For the last ten years, I've been enjoying going even one step further. I take the train from my hometown of Portland, Oregon to Merced, California, hop onto a handy YARTS bus which lands me at Curry Village. To get around the park, I use the valley shuttle, the hikers bus to Tuolumne or Glacier Point. I enjoy a whole wonderful vacation of hiking, biking, walking and do it all without the hassles of driving. For those of us who have never experienced the beauty of the Merced River Gorge, because we've been too busy keeping our eyes on the curves ahead and our grip on the steering wheel, taking the bus is a revelation. It's cheaper, far more relaxing and I'm using less resources. What's not to love?

    Yosemite has free shuttles in Yosemite Valley & seasonally in Wawona/Mariposa Grove. The hikers buses to Tuolumne and Glacier Point are for a fee (cheaper for one-way hikers). And YARTS serves both western gateways and eastern gateways in season. True, the valley shuttles are sometimes crowded. But so are the roads, and frankly... I'd rather one bus than fourteen cars.

    I remember the valley before the shuttles. Have you been to Happy Isles lately? Where once was a huge parking lot is now a fen and a diverse area of wildlife and plants. Let's see... riding a bus vs. a parking lot... no brainer.

  • Product Testing in West Yellowstone   6 years 41 weeks ago

    Jim (and everyone), don't some of the parks have those fat-tire wheelchairs available for people to get a little off the boardwalks every once in a while? My remembrance of Yellowstone was that the boardwalk trailed areas were enough to keep most people busy, interested, and fascinated, but if you wanted to roam elsewhere, contact the visitor center(s) or the West Park Medical Services and see what they've got. If they have any at all it won't be many, and you'll want to reserve in advance if they allow you to.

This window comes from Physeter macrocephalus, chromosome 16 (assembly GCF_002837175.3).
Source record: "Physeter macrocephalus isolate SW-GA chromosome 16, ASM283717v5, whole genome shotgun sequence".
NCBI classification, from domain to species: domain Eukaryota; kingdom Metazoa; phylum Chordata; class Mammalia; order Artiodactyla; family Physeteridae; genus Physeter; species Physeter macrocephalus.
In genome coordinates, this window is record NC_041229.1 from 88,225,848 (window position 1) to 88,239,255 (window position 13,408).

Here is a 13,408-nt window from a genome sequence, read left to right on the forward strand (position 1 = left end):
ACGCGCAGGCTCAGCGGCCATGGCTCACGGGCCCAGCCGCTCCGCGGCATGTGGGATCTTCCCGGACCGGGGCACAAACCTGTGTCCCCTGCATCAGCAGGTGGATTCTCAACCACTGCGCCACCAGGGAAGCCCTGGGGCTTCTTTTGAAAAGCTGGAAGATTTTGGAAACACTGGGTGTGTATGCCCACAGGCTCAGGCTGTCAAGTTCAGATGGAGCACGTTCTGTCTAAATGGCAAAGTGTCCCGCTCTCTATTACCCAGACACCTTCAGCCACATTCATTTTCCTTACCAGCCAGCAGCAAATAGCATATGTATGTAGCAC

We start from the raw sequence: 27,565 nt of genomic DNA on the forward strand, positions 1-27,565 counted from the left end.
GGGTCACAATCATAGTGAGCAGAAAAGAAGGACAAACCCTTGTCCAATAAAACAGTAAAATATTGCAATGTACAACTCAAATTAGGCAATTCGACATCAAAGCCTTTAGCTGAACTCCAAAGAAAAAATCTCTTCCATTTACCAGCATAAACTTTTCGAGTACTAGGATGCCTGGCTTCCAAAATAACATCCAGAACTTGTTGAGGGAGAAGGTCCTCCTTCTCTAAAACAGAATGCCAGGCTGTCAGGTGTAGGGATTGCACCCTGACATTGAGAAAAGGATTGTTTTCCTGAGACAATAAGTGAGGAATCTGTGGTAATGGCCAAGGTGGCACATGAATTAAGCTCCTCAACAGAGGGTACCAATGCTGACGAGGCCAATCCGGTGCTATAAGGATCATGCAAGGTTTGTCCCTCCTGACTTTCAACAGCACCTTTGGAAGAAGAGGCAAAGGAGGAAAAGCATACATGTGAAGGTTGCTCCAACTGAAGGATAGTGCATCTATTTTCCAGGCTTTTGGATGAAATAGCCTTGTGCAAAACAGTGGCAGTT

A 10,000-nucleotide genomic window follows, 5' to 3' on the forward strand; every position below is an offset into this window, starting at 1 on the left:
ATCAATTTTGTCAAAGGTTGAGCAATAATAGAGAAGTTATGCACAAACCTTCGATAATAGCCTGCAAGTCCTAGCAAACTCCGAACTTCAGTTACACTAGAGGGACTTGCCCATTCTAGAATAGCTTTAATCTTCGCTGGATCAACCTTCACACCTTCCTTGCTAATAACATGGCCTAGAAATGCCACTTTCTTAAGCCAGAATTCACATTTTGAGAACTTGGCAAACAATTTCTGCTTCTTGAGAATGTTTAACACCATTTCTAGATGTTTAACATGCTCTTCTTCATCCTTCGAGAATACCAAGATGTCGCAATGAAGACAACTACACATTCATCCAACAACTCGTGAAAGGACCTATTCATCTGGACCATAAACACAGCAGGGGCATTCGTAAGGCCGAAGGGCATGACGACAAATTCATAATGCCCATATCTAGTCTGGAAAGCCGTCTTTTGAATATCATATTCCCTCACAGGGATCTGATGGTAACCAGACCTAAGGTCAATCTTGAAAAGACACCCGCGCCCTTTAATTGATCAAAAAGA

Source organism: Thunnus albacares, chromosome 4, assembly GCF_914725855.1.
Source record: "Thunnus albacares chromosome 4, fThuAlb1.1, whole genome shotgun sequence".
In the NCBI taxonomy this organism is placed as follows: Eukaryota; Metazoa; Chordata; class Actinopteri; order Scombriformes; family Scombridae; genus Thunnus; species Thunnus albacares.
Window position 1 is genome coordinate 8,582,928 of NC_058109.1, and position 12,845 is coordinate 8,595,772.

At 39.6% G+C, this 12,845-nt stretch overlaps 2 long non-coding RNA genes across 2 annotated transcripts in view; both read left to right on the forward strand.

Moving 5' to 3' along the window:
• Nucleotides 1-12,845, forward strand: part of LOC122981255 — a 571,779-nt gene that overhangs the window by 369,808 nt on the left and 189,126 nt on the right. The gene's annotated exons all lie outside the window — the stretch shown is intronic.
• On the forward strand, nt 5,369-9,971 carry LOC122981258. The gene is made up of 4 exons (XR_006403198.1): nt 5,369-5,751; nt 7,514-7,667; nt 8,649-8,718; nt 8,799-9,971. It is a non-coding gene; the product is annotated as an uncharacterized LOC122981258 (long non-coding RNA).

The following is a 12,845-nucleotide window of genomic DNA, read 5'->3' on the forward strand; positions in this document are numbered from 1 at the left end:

Here's a great NPS link that will give you official park info on accessibility:
    http://www.nps.gov/yell/planyourvisit/parkwide-access.htm

    Have fun! I'll be there in late August with my son.

    -- Jon Merryman

  • Ferrets Return to Wind Cave   6 years 41 weeks ago

    Good news is always welcome!

  • Product Testing in West Yellowstone   6 years 41 weeks ago

    That's a fantastic question. Off the top of my head, Yellowstone is a huge park, and so you'll be in your car so much of the time. In the geyser areas, there are very accessible boardwalks, which are perfect for wheelchairs, especially in the Old Faithful area. In some areas, however, I think that they won't be as accessible - for instance in Mammoth Hot Springs, which is more vertical and at the Mud Volcano area. At Mammoth, there's a lot, though that can be seen without climbing all the boardwalks.

    In the Canyon area, most of the approaches unfortunately have staircases of one kind or another. I'm wracking my brain for an overlook that doesn't involve some kind of stairs. There's also construction in the area.

    There are a lot of pullouts to stop and see scenery.

    As far as hotels, if that's where you are staying, I'm not sure. You should talk with the people you made reservations with. They also control many of the restaurants and can talk with you about that.

    Obviously, backcountry hiking is pretty much out of the question. There are no paved trails in backcountry. The closest you can get are the Lone Star geyser trail, which is mostly an old road (bikes are allowed on this trail) and along the old fountain flats drive, but I wouldn't recommend either. However, Yellowstone is definitely big enough to enjoy in a wheelchair, even if it's so big and so complicated that it's a sad truth that a person in a wheelchair won't be able to go up a mountain (though the Beartooth Highway just outside of Yellowstone's Northeast Entrance can allow for the same experience), won't be able to hike out to backcountry lakes and thermals, and in some cases won't be able to get close to some otherwise accessible features. However, there are still plenty of amazing spots, whether it's the overlooks of Yellowstone Lake, the geyser fields near Old Faithful, or viewing wildlife in the Lamar Valley. I'm going to try and take some time to look at this a little more and report a little more information.

    I've thought about this some; I think even a blind person could enjoy Yellowstone if only because the sounds, textures, and smells are so unique. Some hate the sulfur smells, but I think they are wondrous and unusual. I get nostalgic for those smells in my sleep. It's a feast of at least four of the five senses (I can't say I ate that well there), and I hope you'll have a great trip and that your child will love this magical place.

    Jim Macdonald
    The Magic of Yellowstone
    Yellowstone Newspaper
    Jim's Eclectic World